Have you ever faced any kind of resistance or misunderstanding when you tell somebody that you enjoy painting religious art?
In the art world, I never feel like I really fit in. I never wanted to be an artist where I’m talking about myself or my ego. I never wanted to be that artist or “this show is about me.” I always wanted to make work for beauty, for God, for higher aspirations.
The art world today, I don’t understand it. I can’t connect with it. Medieval Renaissance all the way up until the 19th century were, for me, the best painters, and they were all producing work about and for the Church. You had beautiful narrative paintings about biblical subjects. At some point, society turned away from history, religious narratives, and beautifying spaces. It’s moved away from trying to talk about the divine God, our spirituality, and our place in this world.
What does a typical day look like for you in your line of work?
I like to wake up early, have my coffee, and get into the studio early. My studio is in this old building from 1742 — it predates the Revolutionary War — and it has beautiful Gothic windows. It almost feels like I’m in a monastery. It's so quiet. As soon as I go there, I feel like it’s this very sacred sort of space. I like to say a prayer, focus, and get into my zone.
Every day for the last seven or eight years, I’ve listened to the same music, these classical composers. I start the day, every day, with John Field’s “Nocturnes,” and then it eventually leads into baroque and medieval music.
I’ll work on a painting for a few hours, and then I’ll have to put it aside so I don’t overdo it. Then, I might work on a new idea or finish up some old ones. I’m also a woodworker, so I build and carve all the frames that I have for my artwork. So, some days will be spent in my wood shop, carving and building elaborate frames that I gesso and guild myself as well.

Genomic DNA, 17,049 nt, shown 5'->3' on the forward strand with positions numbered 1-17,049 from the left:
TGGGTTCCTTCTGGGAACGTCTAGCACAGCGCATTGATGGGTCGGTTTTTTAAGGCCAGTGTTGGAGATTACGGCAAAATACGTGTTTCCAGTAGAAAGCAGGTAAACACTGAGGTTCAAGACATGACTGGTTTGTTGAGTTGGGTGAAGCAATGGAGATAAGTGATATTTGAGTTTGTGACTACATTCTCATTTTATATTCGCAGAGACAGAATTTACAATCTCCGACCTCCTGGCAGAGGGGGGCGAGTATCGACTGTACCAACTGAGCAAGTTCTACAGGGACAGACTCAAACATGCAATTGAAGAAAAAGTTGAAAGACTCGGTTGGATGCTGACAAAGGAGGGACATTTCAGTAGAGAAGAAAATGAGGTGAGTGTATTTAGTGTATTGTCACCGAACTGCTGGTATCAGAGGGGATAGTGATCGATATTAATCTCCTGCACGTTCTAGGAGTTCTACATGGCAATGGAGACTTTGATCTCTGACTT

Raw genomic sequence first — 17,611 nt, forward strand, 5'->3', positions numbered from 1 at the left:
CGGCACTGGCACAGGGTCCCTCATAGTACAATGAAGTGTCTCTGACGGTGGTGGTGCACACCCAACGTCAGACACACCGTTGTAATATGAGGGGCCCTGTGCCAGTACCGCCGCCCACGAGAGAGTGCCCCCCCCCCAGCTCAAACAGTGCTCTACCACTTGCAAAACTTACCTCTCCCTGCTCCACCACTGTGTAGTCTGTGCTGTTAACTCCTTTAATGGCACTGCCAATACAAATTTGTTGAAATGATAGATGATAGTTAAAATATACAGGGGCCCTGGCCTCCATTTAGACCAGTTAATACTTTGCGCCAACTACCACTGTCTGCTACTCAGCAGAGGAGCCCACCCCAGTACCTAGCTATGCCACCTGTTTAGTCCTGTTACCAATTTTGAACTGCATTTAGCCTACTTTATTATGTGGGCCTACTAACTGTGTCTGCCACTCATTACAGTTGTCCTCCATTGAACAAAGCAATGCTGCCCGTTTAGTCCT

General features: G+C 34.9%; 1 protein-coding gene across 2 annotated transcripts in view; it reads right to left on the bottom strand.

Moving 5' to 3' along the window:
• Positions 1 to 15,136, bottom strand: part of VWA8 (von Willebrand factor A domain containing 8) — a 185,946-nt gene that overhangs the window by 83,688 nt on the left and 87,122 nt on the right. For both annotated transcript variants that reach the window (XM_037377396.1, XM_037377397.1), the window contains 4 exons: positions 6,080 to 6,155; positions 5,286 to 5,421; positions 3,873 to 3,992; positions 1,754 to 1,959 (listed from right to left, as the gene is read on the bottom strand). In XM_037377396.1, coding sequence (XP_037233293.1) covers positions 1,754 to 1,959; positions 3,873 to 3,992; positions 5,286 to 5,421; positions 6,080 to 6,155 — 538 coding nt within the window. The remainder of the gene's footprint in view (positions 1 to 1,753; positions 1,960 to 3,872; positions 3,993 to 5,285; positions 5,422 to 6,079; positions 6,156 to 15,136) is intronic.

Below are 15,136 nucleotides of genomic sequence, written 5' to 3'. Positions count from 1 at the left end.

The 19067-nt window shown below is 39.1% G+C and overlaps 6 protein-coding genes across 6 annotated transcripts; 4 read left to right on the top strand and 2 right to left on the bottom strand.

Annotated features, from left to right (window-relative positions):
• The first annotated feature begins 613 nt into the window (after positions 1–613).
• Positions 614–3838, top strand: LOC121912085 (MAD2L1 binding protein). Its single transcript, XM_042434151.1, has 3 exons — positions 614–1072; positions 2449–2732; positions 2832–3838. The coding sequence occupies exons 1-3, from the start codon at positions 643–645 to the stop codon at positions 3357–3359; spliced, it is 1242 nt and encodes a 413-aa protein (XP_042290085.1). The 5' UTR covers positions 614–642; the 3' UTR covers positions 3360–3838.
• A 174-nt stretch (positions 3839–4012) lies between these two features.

Beyond your studio, what does home look like for you?
Well, I’ve been living in a camper since the beginning of COVID. My fiancé and I renovated a 24-foot camper and have been living in it and traveling in it. I have a mini studio for when I’m on the road. It’s so much fun, it just felt like the time was right. There’s so much of the country we want to see. We got it [the camper] from our aunt, gutted the inside and rebuilt everything, so it’s very homey inside.
We park it at campsites or at family’s property if we’re in upstate New York. If we go down to Long Island, we park it at my parents’ house. We spent the whole summer at the beach. I can bring portable tools with me while I’m doing that, and I use hand tools as well, so I don’t need any power for that.
I’m jealous! Of all the places you’ve traveled, which has been the most inspiring for your creativity?
I don't know if it's because I grew up by the ocean, but I'm drawn to the sea very much. We love to go up to rocky, treacherous coastlines. We spent an amazing time up in Newfoundland for a few weeks, and that was an incredible experience with its rocky coasts. Also, Iceland was incredible. It was just out of this world, it was just such a special, amazing landscape. Rocky, stormy coastlines really gets me, and I feel that power of nature. When you feel that power of nature, then you also feel the power of God in a way.
In thinking a little bit about the many years you’ve produced art, have you ever come across a mental block or a time when it was really challenging to create? If so, what was that like?
Yeah, I feel like I go through that all the time. Being an artist, it’s like one of those things you just accept. It’s like this rollercoaster — sometimes you're producing a lot of work and you feel this creative spirit. There’s new ideas coming to you.
Then, you work on a project, but when the project is over, you can fall into a depression sometimes. It’s almost like being in a relationship; you’re in a relationship with this painting, with this idea, and then once you close the book on that, it’s done. So, you could feel empty at times.
It happens a lot, but once you get into those lows, I think those are the moments when you question things more or you question life more. It’s a time to rethink things. It could be a daily thing, it could be monthly, but it happens all the time.